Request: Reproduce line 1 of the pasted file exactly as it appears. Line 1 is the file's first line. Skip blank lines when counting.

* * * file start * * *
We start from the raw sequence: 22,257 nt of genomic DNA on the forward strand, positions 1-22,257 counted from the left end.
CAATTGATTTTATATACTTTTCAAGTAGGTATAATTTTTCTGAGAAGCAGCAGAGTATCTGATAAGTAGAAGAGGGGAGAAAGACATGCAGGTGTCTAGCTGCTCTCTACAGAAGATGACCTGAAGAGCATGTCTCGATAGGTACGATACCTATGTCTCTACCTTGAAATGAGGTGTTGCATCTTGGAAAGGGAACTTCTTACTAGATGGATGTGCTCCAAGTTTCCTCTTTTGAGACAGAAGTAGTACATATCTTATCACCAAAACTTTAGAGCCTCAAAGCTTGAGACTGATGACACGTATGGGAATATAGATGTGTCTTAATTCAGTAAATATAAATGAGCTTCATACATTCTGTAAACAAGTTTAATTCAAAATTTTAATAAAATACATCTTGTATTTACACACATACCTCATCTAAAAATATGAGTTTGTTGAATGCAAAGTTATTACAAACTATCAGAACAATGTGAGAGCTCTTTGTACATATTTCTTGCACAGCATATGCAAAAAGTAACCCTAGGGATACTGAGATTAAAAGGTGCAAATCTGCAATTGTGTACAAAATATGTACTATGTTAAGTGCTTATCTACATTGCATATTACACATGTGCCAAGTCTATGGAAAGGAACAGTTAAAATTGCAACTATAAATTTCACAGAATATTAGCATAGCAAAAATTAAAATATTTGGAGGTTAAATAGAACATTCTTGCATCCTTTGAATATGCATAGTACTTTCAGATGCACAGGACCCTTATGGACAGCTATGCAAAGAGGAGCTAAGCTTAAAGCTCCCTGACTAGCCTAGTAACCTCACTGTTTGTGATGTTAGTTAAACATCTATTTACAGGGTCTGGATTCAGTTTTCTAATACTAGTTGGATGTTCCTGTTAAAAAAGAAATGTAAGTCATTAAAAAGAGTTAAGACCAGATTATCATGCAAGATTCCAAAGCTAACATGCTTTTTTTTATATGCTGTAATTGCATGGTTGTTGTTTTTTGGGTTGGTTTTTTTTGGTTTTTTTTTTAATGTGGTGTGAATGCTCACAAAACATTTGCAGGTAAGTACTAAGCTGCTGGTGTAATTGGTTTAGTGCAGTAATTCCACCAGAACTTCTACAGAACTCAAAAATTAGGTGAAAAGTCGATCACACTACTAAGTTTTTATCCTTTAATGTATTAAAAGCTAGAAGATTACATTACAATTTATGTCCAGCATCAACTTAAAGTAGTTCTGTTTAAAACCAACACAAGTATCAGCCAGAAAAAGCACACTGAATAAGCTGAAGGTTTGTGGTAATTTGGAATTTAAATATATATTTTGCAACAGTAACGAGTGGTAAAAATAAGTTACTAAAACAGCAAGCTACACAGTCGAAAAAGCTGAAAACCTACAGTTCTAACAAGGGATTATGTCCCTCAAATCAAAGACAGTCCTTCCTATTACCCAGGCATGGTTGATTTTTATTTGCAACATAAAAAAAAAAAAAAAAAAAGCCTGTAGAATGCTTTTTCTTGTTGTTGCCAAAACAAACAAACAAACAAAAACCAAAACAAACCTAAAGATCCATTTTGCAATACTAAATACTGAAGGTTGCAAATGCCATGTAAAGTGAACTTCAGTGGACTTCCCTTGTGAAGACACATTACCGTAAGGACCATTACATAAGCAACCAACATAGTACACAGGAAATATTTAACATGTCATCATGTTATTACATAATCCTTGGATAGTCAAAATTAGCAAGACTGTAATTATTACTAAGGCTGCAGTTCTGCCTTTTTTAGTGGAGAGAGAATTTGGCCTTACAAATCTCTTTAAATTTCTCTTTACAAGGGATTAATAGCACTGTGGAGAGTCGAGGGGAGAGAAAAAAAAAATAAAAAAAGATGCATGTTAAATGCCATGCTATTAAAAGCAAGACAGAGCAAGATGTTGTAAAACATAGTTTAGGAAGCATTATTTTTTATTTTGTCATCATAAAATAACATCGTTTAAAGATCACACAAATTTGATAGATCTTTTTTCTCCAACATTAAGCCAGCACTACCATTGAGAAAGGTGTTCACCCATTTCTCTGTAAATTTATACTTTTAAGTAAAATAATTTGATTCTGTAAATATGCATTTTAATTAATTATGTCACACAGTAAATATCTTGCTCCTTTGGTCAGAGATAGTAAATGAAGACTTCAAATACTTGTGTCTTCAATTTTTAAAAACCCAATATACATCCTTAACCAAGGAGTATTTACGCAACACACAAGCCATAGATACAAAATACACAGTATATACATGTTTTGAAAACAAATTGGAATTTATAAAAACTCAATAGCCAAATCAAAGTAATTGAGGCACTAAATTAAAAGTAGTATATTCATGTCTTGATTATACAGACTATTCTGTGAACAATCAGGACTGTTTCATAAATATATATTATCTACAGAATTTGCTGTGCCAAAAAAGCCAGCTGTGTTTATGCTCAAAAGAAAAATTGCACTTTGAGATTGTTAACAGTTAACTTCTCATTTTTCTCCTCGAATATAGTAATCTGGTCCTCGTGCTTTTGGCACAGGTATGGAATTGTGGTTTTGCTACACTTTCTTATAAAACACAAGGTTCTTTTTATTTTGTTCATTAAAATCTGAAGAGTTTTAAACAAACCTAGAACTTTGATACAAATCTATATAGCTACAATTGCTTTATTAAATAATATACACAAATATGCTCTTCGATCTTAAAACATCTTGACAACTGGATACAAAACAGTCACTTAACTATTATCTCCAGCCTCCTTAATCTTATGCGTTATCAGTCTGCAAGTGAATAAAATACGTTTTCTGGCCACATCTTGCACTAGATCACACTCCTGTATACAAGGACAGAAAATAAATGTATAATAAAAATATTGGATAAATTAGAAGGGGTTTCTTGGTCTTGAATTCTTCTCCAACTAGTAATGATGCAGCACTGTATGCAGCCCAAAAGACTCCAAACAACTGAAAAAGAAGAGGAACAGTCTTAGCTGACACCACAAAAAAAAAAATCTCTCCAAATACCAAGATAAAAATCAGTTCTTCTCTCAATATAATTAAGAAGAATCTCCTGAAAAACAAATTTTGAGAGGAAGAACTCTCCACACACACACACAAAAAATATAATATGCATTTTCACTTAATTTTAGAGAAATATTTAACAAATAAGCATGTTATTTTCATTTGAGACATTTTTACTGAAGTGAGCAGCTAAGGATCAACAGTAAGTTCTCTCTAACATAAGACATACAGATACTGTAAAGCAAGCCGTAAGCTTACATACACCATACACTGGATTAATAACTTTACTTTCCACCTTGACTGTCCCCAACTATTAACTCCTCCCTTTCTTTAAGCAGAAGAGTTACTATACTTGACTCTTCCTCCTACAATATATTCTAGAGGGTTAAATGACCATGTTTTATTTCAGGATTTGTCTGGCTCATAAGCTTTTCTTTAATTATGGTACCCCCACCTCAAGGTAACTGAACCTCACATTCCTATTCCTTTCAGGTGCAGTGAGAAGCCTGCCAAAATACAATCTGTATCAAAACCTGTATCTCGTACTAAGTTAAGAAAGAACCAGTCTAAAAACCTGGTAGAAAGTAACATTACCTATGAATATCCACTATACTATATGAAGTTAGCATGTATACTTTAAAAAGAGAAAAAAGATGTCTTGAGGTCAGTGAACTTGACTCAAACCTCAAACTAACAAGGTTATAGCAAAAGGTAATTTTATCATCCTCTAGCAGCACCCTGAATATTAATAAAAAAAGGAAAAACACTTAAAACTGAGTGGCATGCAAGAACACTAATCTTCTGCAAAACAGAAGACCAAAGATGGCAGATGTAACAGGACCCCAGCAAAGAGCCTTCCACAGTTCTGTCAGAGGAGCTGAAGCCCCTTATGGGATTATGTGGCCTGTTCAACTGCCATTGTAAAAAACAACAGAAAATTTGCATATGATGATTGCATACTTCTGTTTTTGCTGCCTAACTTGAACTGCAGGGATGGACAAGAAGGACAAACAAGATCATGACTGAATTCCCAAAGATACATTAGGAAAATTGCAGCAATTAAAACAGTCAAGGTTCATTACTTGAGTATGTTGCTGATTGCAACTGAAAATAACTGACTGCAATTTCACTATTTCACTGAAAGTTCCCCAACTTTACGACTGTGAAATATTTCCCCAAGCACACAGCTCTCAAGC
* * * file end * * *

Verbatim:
We start from the raw sequence: 22,257 nt of genomic DNA on the forward strand, positions 1-22,257 counted from the left end.